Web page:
Wednesday, March 02, 2005

Cuba - March 2005

It has been three weeks since I returned from my second trip to Cuba. I’ve been having a hard time putting what I saw onto paper. I know that a few minutes in Plaza Vieja in Old Havana drinking a fresh sweet minty mojito and listening to one of the many Cuban bands that play all over would bring it all rushing back to me. The slow pace, the comfortable feeling, the beauty, the warmth, the history and most importantly those big smiles that radiate out of every person you see.

The best I can do though is to pop in the cd from my favorite band there and try to gather my thoughts for you…

Cuba is a magical place. It’s both stopped in time and at the same time so very current. It’s got a rainbow multicultural mix of people. Locals could have long blond hair and pale skin, dark black African skin or most commonly dark hair and striking eyes of their Spanish ancestors. The cultural boundaries of racism that keep us separated in the US, seem to be gone there. It’s one of the good byproducts of the Revolution.

Although everyone is poor, their style shines through. They are well dressed and well pressed in classy contemporary clothing. Although many people don’t have running water, everyone keeps themselves clean and crisp. Barbershop chairs are a fixture on the sidewalks and they are always filled. Gifts of perfume and sweet smelling soaps are received with bright happy smiles. Cubans ooze confidence, rhythm, dignity, intelligence, strength and overwhelming friendliness.

Being there is addictive, because it makes me revel in life too. Somehow there the simple things in life seem so significant, while here in the States they sometimes get lost.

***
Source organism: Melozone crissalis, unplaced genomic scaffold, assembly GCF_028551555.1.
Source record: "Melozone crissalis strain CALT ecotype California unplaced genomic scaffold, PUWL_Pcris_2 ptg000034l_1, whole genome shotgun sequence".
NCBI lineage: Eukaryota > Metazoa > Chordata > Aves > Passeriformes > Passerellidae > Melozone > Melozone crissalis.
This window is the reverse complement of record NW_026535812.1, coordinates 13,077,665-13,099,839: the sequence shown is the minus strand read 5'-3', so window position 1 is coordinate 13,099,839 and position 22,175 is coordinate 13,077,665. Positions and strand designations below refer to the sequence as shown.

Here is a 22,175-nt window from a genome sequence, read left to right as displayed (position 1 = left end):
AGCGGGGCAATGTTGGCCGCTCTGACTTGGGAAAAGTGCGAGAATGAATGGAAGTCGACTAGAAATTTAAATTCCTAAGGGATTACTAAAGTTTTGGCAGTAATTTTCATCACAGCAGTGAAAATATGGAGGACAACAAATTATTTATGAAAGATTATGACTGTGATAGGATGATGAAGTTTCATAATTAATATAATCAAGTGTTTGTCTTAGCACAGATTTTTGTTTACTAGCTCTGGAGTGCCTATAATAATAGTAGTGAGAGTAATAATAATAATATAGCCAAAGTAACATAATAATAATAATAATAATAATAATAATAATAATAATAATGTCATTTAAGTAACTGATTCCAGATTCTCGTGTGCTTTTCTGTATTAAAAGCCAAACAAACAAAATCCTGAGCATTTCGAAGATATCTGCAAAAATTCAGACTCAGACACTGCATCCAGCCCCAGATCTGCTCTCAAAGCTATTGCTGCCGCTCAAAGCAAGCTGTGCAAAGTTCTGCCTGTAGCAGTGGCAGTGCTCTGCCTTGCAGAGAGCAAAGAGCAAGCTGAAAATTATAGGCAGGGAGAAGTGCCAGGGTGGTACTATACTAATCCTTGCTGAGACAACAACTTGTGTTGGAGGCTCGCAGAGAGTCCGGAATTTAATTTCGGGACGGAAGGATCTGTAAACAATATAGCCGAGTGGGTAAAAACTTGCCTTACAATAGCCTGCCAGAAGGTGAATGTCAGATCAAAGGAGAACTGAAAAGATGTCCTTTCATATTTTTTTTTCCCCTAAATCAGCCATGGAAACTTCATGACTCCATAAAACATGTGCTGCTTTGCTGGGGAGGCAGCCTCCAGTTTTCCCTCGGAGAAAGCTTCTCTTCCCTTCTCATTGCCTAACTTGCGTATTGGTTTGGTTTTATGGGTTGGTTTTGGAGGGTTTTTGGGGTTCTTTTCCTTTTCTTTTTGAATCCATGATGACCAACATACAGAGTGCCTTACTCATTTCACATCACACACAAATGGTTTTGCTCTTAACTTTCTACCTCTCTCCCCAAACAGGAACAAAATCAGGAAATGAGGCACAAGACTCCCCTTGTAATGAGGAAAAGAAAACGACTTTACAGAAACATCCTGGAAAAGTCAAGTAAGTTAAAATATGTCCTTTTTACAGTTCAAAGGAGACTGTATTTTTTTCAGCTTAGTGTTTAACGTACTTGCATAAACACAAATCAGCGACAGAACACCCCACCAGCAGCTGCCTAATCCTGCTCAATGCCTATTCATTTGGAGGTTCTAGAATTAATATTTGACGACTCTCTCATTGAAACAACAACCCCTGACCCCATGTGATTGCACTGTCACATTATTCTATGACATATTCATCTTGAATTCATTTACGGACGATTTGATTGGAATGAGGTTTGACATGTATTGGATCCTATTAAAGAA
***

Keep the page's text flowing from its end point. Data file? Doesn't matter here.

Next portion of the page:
All day the streets are filled with Cubans of all races and all ages. They seem to be mastering the most important things in life: enjoying family; chatting with friends; listening to music; dancing; playing checkers with bottle caps on a hand drawn boards; diving into the Atlantic Ocean where it crashes into the Malecon, Havana’s coastal avenue and a huge gathering point for all the locals. Although Cubans don’t have a lot of material goods, they have a lust for life that bursts out of every block and every shady doorway.

My mom and I started off in Havana, the stunning, lively capitol city. It is steeped in history and wears it’s 485 years regally. As the jewel of the crown of the Spanish colonial empire, a tremendous amount of money flowed into Cuba. People spared no expense. Marble and wood were ornately carved and polished. Iron gates and railings were designed in the most complex patterns. Windows were adorned with stain glass. Houses resemble palaces.

Tourists flock to Havana Vieja (Old Havana) where there are buildings from every architectural period up to the beginning of the 20th century when the upper and middle class moved their lives to the other side of the city. Thereby saving the history by ignoring it.

Buildings were left to crumble until one of Fidel Castro’s ministers convinced him to start restoring them one by one. The international community has provided a lot of money and expertise to help the Cubans in this expansive mission.

Instead of restoring a whole block at a time, they seem to fix one building on one block and then one on another, so that a deteriorating building stands in contrast to one that looks brand new. They fix more and more buildings so that some blocks have been completely repaired, but I especially like the blocks with contrast.